As the Chilcot Enquiry enters its ninth week and star-witnesses, Blair and Brown, approach their impending interrogations, there are still a wealth of important witnesses who have not yet been called to give testimony.
Sadly, it seems highly unlikely that they ever will be.
I am not talking about any more key members of government, nor am I talking about MPs, civil servants, the security services or the army. I am talking about the million-plus people who marched on London, February 15th, 2003, in clear opposition to this war. I am talking about the unwavering majority of British citizens polled repeatedly before the March 20th invasion who were consistently opposed to the war. I am talking about people like me, a university student at the time, who had no access to secret government documents or high-clearance intelligence briefs and yet still knew enough – from just a couple of visits to the library and a little online searching – to know that the reasons for invasion were bogus.
The fact of the matter is, an enquiry into whatever government officials claim they did, or did not, know at the time of the Iraq invasion is far too short-sighted an endeavour to yield any meaningful results, especially when it is limited solely within the self-serving bubble of Westminster spin. Regardless of what Tony Blair thought he knew in his heart of hearts, what convinced Gordon Brown to write the cheques, or what regrets and reservations Jack Straw might have had, the real question about Iraq is not how individual politicians happened to clear their already ambidextrous consciences on the matter, it is how so many people like me – people who marched in opposition to the war; people who signed the petitions and knew all along that we were being lied to – managed so easily to find out that there were no weapons of mass destruction in Iraq, just from reading readily available books and reports on the area, and yet our government and media apparently remained so utterly in the dark?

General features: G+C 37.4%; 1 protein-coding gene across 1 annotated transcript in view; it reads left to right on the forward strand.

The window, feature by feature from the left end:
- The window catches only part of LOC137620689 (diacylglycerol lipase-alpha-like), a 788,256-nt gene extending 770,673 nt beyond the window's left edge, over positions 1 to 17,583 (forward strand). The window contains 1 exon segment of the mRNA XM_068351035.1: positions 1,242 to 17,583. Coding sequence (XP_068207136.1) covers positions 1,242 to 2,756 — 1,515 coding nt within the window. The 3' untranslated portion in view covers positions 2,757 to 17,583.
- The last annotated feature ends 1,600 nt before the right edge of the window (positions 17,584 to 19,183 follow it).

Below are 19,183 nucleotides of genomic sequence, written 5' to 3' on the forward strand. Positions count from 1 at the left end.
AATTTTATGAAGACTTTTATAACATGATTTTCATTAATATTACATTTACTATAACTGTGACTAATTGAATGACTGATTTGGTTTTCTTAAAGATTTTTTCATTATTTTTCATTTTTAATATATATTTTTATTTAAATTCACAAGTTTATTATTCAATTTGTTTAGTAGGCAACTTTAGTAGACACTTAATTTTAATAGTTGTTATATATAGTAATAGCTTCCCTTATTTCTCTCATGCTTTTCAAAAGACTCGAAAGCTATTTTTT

If the Chilcot Enquiry were to interview someone like me, I would tell them how I read the reports of UN weapons inspectors, Hans Blix and Scott Ritter, who both said that there was no sign of Iraqi WMDs. I would tell them how even Colin Powell was on record as saying there were no WMDs in Iraq, and how about seven different books on the subject all said the same thing. I would tell them how the only evidence we had of Saddam posing a “threat” in March of 2003, was the invasion of Kuwait in 1990 (for which America arguably gave Iraq the green light, in an effort to teach them a lesson through a manufactured conflict) and the gassing of Kurds with chemical weapons in 1988 (gas which was sold to Iraq by the USA in the first place). I would remind Sir Chilcot that, though it was nice to see how upset Blair and Bush suddenly were about attacks that had happened back in 1988, it would have been much more useful for our governments to have been upset about them in ‘88, when they actually happened, instead of doing what we really did at the time, which was continue selling chemical weapons to Saddam Hussein.
There are a lot of things I could tell him, and I’m sure that any number of the millions of UK citizens opposed to the war long before the invasion – and aware that the WMD claims were a lie – would have much to say if they took the stand at the Iraq Inquiry. If people like us could find out the truth about Iraq just from looking at books in our spare-time, the idea that the Prime Minister, the Chancellor, and the Foreign Secretary – whose sole job at the time was to know about this sort of stuff – were unable to acquire that same information with all the resources of state at their disposal, is even more hard to swallow than the absurdist fantasy that there were WMDs hidden under the Iraqi sand.